If you’re feeling peckish, head off to nearby Emma Jane’s Cupcake Kitchen for a drink and an ever varying choice of cake. The window displays alone are worth a visit. Before heading into town, stop for a milkshake or cocktail in quirky Milgi Lounge. Spend some time admiring the alternative art, shopping in the Northcote Lane market, or sampling some of the popular vegetarian food.
Experience & Events
Cult UK TV series Dr Who is filmed in and around Cardiff so if you’re lucky you can see glimpses of the cast in action. The Dr Who experience is situated next to the TV studios in Cardiff Bay and is popular with visitors who can experience an interactive journey through space, witness exclusive filming and special effects.
If that sounds too tame, when evening sets in, make your way to Llandaff for one of the top ten ghost walks in the country. Llandaff is an ancient city within the city of Cardiff. Its turbulent history, ancient setting and winding streets make it the perfect setting for the scary tales that await.
Every September, Cardiff plays host to the International Cheese Festival. Producers from all over the UK flaunt their wares at the event in the grounds of Cardiff Castle. Cheese tasting is accompanied by music from local bands, beer and cider tents, market stalls and cheese and wine pairing, giving it a real festival atmosphere.
On a more local level, autumn sees the start of the city’s Made in Roath festival. For 10 days, local artists organise a host of exhibitions, workshops and performances to take art out of the galleries and into the streets of Roath for a series of interactive and engaging community events.
If you’re on a budget, you can’t go wrong with Sleeperz Hotel. Located next to Cardiff Central Station, you couldn’t me more in the middle of the action. Just across the road is the 4 star Radisson Blu. With a great restaurant and spotless modern rooms, this is an excellent choice if you have a little more cash to splash. For something a little more unique, but in the same budget, Jolyons Boutique Hotel in Cardiff Bay and Jolyons at no.10 just outside the main town centre offer individually-styled rooms. For top end beds, Cardiff Bay’s famous 5 star St David’s Hotel and Spar has excellent views over the water, and plenty of pampering opportunities.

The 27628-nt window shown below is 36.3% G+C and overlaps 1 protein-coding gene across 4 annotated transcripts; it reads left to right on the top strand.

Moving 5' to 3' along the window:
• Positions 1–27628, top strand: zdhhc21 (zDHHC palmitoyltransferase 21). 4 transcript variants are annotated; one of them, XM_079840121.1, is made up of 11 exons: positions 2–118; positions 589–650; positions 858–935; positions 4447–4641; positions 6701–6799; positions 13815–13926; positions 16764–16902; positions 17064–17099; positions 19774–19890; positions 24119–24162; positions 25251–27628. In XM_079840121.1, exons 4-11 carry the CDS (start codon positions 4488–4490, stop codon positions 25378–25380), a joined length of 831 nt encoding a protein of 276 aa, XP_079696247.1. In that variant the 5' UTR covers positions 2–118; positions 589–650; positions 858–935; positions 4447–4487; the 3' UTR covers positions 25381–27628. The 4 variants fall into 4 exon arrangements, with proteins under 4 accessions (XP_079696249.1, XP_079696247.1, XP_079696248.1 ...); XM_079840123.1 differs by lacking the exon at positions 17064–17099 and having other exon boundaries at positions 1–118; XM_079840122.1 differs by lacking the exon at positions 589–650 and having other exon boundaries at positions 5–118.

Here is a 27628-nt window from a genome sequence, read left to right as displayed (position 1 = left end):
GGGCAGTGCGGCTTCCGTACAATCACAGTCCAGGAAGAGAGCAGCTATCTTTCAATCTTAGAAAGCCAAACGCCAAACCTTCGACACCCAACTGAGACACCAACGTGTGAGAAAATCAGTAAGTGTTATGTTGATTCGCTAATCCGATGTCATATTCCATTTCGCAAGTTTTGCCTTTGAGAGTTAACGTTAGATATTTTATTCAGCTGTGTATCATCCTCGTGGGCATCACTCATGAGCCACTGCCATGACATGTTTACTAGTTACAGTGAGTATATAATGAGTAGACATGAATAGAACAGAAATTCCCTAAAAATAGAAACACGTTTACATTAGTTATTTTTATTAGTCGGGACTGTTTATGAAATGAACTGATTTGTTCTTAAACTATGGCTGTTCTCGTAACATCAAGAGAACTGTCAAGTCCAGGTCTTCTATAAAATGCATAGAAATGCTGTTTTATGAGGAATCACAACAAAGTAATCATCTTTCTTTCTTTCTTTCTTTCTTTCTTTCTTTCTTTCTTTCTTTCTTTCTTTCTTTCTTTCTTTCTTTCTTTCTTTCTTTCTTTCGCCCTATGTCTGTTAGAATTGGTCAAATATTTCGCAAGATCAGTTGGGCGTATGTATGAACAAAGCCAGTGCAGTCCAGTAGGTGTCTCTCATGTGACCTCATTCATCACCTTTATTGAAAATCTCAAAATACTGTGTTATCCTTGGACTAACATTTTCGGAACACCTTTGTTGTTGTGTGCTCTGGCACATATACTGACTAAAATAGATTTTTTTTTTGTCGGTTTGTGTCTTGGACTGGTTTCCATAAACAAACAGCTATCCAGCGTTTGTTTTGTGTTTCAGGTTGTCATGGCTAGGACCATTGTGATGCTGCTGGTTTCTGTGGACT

Cardiff’s city centre dining scene is chain heavy but get off the main drag and there are some fantastic eateries. For the best Indian food in the city head to Canton and try the Purple Poppadom. Serving Indian nouvelle cuisine, expect beautifully-presented, Indian-inspired masterpieces. If you’re penny pinching, City Road has plenty of budget restaurants, the best being .CN. With their modern take on authentic Chinese food, it is a favourite amongst Chinese locals. If you insist on staying central the Laguna Kitchen and Bar in The Park Plaza and the Potted Pig are your best options. For something really special, treat yourself to a fine dining experience at grade II listed building, The Park House.
The Cardiff nightlife scene is varied. Those new to Cardiff will most likely start in St Mary’s Street but locals know the best places in the city centre are on the surrounding side streets. Just off the main shopping precinct, you’ll find Buffalo Bar. A trendy relaxed bar, that’s great for food and cocktails with live DJs and bands playing upstairs as the night progresses. For something more relaxed former prayer house, and another listed building, Chapel 1877 is a welcome addition to the scene. On a nice day, I suggest heading to Mill Lane, a trendy street lined with bars and outside seating. Mocka Lounge is always lively. Finish your night in Clwb Ifor Bach, affectionately nicknamed “the Welsh Club”, for a variety of Motown, Indie and chart music.
There is an airport in Cardiff used by airlines such as KLM, Flybe and Fly Thomas Cook, whilst Vueling are soon to fly to Barcelona, but overall there is more choice if you fly into nearby Bristol. Budget airlines EasyJet and Ryan Air operate from there and it’s very easy to get a bus or a train from Bristol to Cardiff. Cardiff is also well connected with London via the Mega Bus and regular trains.
Community websites such as Roathcardiff.net are useful for finding out about specific areas of the city and, being the capital of Wales, Cardiff is featured highly in Wales-based blogs. Check out Your Last Mouthful for information on where to eat. Buzz magazine is a favourite for keeping up with what’s new and can be picked up from distributors across the city or accessed online. There is also an official Visit Cardiff website featuring useful information on events, restaurants and museums.
Aside from Buzz magazine, the Rough Guide to Wales has useful information on getting here and around. For a more comprehensive look at the city in general, Footprint Pocket Guides – Cardiff is more detailed.
Aside from Doctor Who, cult film Human Traffic was set and filmed in Cardiff making use of some of the local nightclubs as filming locations. Most recently, Cardiff was the scene for the controversial MTV reality TV show ‘The Valleys’.
Soundtrack to the City